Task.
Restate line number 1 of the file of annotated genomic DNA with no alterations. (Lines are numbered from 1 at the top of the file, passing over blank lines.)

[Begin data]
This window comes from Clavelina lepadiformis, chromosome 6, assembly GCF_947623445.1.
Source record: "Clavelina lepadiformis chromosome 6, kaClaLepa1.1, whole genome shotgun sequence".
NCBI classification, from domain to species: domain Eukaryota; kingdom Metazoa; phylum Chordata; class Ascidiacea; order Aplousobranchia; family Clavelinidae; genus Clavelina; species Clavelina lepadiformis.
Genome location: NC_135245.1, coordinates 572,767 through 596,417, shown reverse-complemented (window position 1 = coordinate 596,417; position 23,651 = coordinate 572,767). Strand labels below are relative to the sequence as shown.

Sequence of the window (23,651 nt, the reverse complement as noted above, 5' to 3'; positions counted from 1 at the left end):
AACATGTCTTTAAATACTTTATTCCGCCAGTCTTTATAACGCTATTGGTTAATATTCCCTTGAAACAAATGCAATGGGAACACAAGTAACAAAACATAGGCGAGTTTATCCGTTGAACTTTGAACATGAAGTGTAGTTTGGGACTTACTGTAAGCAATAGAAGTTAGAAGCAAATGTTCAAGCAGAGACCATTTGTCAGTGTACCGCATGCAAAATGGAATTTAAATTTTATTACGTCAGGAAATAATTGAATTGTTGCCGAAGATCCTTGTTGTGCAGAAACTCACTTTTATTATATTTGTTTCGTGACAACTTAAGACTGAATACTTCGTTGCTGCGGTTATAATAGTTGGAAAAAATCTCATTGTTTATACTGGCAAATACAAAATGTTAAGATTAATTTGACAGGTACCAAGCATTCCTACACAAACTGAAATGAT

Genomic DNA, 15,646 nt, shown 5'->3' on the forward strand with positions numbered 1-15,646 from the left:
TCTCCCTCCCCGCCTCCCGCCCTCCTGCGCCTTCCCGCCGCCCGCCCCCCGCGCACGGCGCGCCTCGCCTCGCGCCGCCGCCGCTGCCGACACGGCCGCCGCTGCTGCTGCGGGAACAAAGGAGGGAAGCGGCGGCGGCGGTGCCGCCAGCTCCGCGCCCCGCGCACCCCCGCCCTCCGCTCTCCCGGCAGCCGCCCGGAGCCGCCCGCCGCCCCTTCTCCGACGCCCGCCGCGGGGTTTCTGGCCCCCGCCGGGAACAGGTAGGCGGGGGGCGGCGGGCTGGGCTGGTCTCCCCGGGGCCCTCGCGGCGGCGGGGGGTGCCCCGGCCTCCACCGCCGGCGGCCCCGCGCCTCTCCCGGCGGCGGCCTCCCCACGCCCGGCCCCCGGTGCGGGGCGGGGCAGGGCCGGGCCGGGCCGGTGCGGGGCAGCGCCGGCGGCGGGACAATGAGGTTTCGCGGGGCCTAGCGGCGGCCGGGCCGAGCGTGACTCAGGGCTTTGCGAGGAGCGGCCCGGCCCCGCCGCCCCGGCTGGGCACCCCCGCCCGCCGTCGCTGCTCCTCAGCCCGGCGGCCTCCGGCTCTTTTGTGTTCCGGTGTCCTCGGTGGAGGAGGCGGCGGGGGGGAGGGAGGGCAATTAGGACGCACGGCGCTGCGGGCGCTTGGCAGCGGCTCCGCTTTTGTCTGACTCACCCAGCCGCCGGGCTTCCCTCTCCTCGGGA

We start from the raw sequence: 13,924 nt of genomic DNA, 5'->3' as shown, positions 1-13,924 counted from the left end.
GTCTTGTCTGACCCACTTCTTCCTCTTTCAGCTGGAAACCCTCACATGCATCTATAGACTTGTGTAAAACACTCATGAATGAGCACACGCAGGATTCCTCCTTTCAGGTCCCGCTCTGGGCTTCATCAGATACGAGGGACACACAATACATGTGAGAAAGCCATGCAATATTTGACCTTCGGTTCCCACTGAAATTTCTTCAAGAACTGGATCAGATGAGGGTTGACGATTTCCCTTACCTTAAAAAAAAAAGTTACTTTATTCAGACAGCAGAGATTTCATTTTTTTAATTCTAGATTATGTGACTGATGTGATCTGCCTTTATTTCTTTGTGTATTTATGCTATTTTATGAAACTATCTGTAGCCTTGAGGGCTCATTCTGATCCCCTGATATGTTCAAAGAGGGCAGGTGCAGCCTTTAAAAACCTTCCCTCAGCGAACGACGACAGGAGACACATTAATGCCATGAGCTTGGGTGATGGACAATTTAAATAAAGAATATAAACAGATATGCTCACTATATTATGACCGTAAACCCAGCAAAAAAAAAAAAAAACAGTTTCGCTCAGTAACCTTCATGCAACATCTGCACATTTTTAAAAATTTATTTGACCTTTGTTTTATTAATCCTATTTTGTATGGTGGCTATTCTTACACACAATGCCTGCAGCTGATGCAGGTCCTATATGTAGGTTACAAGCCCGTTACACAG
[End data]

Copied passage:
This window comes from Clavelina lepadiformis, chromosome 6, assembly GCF_947623445.1.